Errand Boy, The (1961)

“From the first day I got here, I’ve caused everybody nothing but trouble.”

Synopsis:
A clumsy errand boy (Jerry Lewis) on the Paramutual Pictures lot is tasked by its studio head (Brian Donlevy) with spying on all its employees, to determine where money is being wasted — but instead, all Morty (Lewis) seems capable of doing is causing havoc wherever he goes.

Genres:

Review:
The premise of Jerry Lewis’s third film as writer/director/star is likely to appeal to most film fanatics, given that we’re promised an insider’s look at Hollywood movie-making on the Paramount (er, Paramutual) Studios lot — and, for the first 20 minutes or so of the film, it’s easy to stay engaged, as Lewis’s Morty Tashman humorously flubs the various names of the (mostly Jewish) executives he’s introduced to; fails at the seemingly simple task of bringing a few updated script pages to a room full of secretaries; and, when mistaken for an extra, completely ruins the scene he’s in by bursting into song. From there, however, Morty’s travails become increasingly repetitive and/or pointless, with several (i.e., Morty’s botched trip to the car wash with his boss’s laryngitis-ridden wife) simply defying all intelligence.

Much like in Lewis’s directorial debut, The Bellboy, the point here seems to be simply to watch Lewis’s nebbishy alter-ego meandering through a series of mishaps within a defined space — but while The Bellboy‘s blessedly mute Stanley is just one among many pawns in an enjoyably wacky universe, Morty (as usual for most of Lewis’s protagonists) quickly becomes simply a tiresome nuisance. Worst of all, the film’s nominal plot device — Morty being sent out to spy on his fellow employees — is simply never attended to in the screenplay, until a final mawkish sequence (loved by many, but not me) in which Lewis confesses his frustrations to a puppet. Worst of all is the incredibly self-serving denouement, which highlights Lewis’s arrogance as a performer more clearly than I’ve ever seen before. Yet there are at least a few sequences in The Errand Boy which make it worth your time to check out — most notably the justifiably lauded “board room” pantomime scene (available to view on YouTube). This scene alone shows evidence of Lewis’s intermittent genius.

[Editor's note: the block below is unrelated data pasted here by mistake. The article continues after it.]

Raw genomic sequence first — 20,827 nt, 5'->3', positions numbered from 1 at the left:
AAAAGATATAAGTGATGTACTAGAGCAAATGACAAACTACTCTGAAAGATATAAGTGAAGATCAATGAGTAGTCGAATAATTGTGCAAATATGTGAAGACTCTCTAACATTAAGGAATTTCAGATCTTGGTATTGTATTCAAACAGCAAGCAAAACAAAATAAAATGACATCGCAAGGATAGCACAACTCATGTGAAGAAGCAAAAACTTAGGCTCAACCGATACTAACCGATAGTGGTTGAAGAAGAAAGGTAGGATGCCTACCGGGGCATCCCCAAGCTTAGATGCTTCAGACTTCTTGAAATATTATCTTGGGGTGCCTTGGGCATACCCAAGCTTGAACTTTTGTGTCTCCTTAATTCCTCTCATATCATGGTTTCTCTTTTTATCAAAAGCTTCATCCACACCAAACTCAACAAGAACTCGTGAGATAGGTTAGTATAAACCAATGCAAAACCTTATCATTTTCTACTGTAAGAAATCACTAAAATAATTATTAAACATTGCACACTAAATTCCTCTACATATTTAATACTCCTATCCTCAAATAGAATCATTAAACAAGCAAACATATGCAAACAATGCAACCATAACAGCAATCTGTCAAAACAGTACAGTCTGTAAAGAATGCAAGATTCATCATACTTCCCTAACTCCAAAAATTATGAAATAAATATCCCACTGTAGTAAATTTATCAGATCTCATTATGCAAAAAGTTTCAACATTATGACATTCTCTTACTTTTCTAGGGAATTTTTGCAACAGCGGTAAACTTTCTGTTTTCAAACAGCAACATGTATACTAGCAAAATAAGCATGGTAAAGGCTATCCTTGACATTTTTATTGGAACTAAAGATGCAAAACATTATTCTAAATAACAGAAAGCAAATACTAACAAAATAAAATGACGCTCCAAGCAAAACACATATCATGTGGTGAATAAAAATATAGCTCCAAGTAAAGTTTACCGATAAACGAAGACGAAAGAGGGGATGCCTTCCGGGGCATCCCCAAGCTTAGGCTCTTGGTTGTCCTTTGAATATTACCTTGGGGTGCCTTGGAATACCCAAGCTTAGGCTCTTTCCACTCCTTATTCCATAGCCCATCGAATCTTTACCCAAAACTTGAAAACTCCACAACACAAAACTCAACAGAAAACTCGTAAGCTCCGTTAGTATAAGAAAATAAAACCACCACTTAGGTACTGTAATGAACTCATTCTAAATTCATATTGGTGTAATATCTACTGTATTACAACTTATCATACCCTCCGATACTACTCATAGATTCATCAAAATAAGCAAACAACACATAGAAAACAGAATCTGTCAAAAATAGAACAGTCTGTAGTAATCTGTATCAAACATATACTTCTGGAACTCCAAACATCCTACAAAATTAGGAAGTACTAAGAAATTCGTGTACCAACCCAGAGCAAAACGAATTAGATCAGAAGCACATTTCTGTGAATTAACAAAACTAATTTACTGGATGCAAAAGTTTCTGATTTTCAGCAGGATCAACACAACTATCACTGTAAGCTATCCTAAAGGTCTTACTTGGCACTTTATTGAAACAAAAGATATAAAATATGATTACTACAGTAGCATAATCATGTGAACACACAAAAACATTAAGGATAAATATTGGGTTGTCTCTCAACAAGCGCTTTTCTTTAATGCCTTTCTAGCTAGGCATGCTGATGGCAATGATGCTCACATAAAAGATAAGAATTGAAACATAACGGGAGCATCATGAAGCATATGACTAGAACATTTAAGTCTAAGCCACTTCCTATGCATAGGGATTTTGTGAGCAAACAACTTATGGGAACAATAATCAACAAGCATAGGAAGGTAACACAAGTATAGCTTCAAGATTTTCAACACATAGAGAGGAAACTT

Redeeming Qualities and Moments:

  • The truly impressive “board room orchestra” pantomime scene
  • The elevator scene (worth a few chuckles)
  • The clever opening sequence (in which various genres are exposed for the fiction they really are)
  • Brian Donlevy as the head of Paramutual Pictures
  • Howard McNear as a relentless sycophant

Must See?
No — though a few sequences make it worth a look. Listed as a Cult Movie and a Personal Recommendation in the back of Peary’s book.

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One Response to “Errand Boy, The (1961)”

  1. Not must-see. As I may have mentioned before re: Lewis films, this is mainly entertainment for people who are verrrrry easily entertained. I saw most of the Lewis flicks when I was a kid. That was not hard to do because, when I was a kid, the availability of film entertainment (at least at home) was not what it is today. On tv, we had only three channels and the movie programs mainly consisted of the most popular of films. Lewis films were, of course, very popular – but I don’t recall enjoying them all that much, even as a kid. Even then, I was not (for the most part) all that big on very broad material like this.

    That said, I don’t mind the two puppet sequences in this film. At least they are a reprieve from Lewis at his nerdiest. And, yes, the ‘board room’ sequence – in which he barks orders silently to the accompaniment of swing music – is kind of fun. But mostly this is directed at a very specific audience – which I’m not really in.

    Here, a few of the supporting players are at least allowed comic delivery at a lower-decibel level. It’s particularly nice seeing Renee Taylor (as a receptionist) being nicely comedic while still being the ‘straight man’ to Lewis’ mania.

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